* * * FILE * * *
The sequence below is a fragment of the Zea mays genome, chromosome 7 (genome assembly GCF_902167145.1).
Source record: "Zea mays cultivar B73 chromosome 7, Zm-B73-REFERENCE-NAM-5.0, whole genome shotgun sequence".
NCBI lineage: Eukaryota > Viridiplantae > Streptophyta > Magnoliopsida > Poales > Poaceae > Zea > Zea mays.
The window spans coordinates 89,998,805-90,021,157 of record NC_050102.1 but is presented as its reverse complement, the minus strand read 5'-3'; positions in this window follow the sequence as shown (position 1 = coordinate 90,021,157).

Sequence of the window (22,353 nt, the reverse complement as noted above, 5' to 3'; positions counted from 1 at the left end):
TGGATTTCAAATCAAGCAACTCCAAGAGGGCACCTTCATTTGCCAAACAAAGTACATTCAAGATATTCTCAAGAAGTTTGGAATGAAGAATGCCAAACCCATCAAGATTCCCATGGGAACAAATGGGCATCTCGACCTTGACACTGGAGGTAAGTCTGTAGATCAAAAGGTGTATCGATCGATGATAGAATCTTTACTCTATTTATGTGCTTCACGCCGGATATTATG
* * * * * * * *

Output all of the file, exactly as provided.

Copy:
The sequence below is a fragment of the Zea mays genome, chromosome 7 (genome assembly GCF_902167145.1).
Source record: "Zea mays cultivar B73 chromosome 7, Zm-B73-REFERENCE-NAM-5.0, whole genome shotgun sequence".
NCBI lineage: Eukaryota > Viridiplantae > Streptophyta > Magnoliopsida > Poales > Poaceae > Zea > Zea mays.
The window spans coordinates 89,998,805-90,021,157 of record NC_050102.1 but is presented as its reverse complement, the minus strand read 5'-3'; positions in this window follow the sequence as shown (position 1 = coordinate 90,021,157).

Sequence of the window (22,353 nt, the reverse complement as noted above, 5' to 3'; positions counted from 1 at the left end):
TGGATTTCAAATCAAGCAACTCCAAGAGGGCACCTTCATTTGCCAAACAAAGTACATTCAAGATATTCTCAAGAAGTTTGGAATGAAGAATGCCAAACCCATCAAGATTCCCATGGGAACAAATGGGCATCTCGACCTTGACACTGGAGGTAAGTCTGTAGATCAAAAGGTGTATCGATCGATGATAGAATCTTTACTCTATTTATGTGCTTCACGCCGGATATTATG